Monday, March 22, 2010

RIP Jette

My mother in law Jette passed away tonight, two days after a catastrophic heart attack. I never could have fathomed that Michael and I would lose our mothers within four months of one another. Both of our mothers could be difficult women, but they were our mothers, and they loved us, and we loved them, even in the midst of complicated relationships. When you have a mom, it's as if someone is standing between you and the cliff's edge; being a motherless child, you have a better view of the abyss. I am grateful we are here to shelter one another, to give each other the love and support and nurturing we need to turn away from the cliff, feel the sweet ground beneath our feet holding us up.

I have to admit, it took me a while to warm to Jette. I adore my former mother in law and miss her terribly, and Jette was nothing like Patricia. Jette could be cantankerous and opinionated and intolerant and fearful, and I often had to bite my tongue around her. But my heart started to open to her over time, especially recently. Jette had really turned a corner in the last couple of months, had started to be more positive and active in her life. She began an email correspondence with me about a month ago, and through those emails, I could see a side of her I hadn't seen before, a lively, thoughtful side--her humor really came through, and her love of language and literature, and her deep love for her family. I am so grateful I had that window into her spirit (although I did catch glimpses of it before. She always lit up around Asher, and he lit up around her, too--he always smiled and laughed when she shared Danish rhymes and songs. And of course she raised a beautiful, wise son.)

Michael has been amazing through this whole painful experience, strong and philosophical and tender, letting himself feel the whole gamut of emotions he needs to process. He feels some peace knowing his mom is at peace now, and knowing that her life ended on a high note. And like me, he is so grateful we have Asher to help us get through this time of grief. After my mom died, a friend told me that Asher was born to be a healer. It certainly feels that way now; he brings us so much joy, even in the midst of the most wrenching experiences. He was like that even before he was born--if I started to feel worried because I hadn't felt him kick for a while, he would give me a good jab, almost as if to let me know he was okay. Of course I don't want to saddle him with the burden of always being there to reassure us--he is here to walk his own path, not bolster ours. I hope it will take him to amazing, fulfilling places. He is four months old today, and has another cold, which is worrisome, but all in all, he is such a robust, thriving, happy, hilarious boy.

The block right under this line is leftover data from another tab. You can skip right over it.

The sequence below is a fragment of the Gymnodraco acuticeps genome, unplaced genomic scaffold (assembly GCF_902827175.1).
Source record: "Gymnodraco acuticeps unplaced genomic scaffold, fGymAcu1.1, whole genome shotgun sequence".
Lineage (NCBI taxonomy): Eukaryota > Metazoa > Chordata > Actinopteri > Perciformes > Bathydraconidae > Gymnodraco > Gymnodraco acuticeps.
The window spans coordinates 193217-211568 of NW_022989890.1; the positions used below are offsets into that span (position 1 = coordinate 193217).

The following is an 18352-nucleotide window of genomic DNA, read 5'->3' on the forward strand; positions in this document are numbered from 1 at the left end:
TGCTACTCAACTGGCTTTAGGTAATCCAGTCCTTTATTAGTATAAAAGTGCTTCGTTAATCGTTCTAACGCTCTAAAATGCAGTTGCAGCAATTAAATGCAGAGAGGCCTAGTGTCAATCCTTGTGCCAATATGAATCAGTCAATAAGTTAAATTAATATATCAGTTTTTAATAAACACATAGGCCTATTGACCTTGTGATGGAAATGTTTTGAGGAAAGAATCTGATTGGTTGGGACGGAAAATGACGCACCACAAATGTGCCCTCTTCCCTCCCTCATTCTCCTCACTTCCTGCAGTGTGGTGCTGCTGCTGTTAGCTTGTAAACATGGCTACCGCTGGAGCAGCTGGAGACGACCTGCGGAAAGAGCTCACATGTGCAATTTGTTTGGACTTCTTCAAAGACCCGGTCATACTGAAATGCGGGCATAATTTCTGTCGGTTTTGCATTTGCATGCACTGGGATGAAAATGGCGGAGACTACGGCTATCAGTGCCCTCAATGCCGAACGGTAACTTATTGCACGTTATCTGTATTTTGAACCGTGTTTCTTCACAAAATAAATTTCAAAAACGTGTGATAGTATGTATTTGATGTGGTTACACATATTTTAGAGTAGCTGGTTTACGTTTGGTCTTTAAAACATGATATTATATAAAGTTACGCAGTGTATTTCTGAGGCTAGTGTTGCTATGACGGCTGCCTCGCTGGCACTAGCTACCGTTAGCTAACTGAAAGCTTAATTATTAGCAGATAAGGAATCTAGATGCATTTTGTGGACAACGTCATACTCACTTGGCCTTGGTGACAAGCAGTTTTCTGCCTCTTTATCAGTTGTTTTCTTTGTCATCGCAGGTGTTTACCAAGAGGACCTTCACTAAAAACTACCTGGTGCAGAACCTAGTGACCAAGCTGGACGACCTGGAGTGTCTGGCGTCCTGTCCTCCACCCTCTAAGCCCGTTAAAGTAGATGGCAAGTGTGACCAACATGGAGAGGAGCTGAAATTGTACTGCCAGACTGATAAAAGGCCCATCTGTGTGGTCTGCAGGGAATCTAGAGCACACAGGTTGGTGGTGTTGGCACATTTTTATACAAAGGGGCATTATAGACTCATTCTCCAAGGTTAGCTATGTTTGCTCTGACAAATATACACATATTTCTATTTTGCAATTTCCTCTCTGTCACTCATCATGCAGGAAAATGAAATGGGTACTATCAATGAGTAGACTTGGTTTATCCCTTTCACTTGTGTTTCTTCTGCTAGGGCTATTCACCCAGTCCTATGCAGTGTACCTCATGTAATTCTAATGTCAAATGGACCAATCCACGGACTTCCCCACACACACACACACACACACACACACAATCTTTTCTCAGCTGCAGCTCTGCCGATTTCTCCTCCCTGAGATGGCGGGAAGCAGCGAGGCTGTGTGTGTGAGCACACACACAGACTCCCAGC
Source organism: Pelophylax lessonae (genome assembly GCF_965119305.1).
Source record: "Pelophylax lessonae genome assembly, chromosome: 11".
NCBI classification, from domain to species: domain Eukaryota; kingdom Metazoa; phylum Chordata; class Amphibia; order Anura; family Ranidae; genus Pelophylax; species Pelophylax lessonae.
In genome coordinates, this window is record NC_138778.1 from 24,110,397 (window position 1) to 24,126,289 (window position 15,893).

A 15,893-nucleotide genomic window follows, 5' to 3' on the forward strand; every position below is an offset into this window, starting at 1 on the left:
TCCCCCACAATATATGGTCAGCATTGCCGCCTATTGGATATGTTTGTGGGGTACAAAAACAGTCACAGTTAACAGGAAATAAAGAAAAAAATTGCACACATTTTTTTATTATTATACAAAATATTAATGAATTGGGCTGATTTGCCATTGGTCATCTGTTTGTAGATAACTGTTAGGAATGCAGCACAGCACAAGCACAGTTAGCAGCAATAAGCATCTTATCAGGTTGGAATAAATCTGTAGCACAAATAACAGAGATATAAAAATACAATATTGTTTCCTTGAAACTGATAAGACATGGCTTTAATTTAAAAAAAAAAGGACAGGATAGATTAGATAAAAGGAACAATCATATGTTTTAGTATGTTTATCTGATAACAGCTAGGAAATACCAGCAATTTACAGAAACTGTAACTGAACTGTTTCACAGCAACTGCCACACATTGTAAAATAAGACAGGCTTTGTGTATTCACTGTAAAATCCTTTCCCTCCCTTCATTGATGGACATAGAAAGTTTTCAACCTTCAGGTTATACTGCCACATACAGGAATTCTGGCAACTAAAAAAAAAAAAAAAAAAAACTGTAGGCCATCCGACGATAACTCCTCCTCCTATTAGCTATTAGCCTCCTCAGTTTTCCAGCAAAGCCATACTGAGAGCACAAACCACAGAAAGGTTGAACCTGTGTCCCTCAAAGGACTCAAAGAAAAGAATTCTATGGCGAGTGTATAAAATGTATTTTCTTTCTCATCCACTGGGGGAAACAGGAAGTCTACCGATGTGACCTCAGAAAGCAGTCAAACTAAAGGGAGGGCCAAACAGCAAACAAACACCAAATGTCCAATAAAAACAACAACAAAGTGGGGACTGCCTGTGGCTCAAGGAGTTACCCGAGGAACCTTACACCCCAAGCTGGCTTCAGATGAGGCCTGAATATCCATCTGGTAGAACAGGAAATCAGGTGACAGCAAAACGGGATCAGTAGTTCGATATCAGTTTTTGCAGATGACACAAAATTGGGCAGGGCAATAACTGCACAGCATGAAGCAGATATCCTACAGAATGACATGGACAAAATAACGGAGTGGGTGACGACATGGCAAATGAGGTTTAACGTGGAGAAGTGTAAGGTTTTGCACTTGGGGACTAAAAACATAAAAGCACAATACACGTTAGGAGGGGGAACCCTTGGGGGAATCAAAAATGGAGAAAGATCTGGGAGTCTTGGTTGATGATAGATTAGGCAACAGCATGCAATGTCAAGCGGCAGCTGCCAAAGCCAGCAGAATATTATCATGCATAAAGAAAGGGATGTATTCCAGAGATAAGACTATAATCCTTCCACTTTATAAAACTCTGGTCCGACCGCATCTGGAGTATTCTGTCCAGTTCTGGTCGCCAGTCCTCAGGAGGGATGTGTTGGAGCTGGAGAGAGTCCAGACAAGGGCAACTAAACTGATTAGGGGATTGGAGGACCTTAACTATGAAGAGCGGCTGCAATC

Michael said something today about how with our mothers gone, we have to really grow up, to become our fullest selves. A challenge I know we are up to, even though it feels a bit scary, and very sad.

Rest in peace, Jette.

Saturday, March 20, 2010

good thoughts, please

There is so much I've been wanting to blog about lately--my new book (out this past Tuesday), the work we're doing on our new house before we move in, etc.--but I've just been too busy to post. Now I am popping in to ask for your good thoughts. My husband Michael's mom Jette had a heart attack this morning and is on life support now. We are reeling and numb all at once. Thank you in advance for your support (or tak, I should say, in Jette's native Danish.)

Monday, March 15, 2010


Until I have a chance to post a real blog, let me leave you with this picture Hannah took of Asher today. :)

Wednesday, March 3, 2010


My sister was just in town from Toronto for a few days; it was so wonderful to be able to spend time with her and my dad--our time together after my mom's death was so intense and profound, both painful and beautiful, and we all needed another dose of that communion.

Her last night here, she and Asher and I were driving back from dinner, and my car started to stutter and slow on the freeway. My gas light had been on for a while, so I figured I must have run out of gas (which made me feel like a dodo, especially since my sister had asked if we should stop to get gas at the start of the drive, but I assured her we had enough to get back.) I coasted to the shoulder of the off ramp where the car conked out completely. It was a long off ramp, and we were near the top, so cars were whizzing past us at freeway speeds as they exited, rattling the car, rattling my nerves. Asher was asleep in his car seat in the back, blissfully unaware, while I imagined cars smashing into us.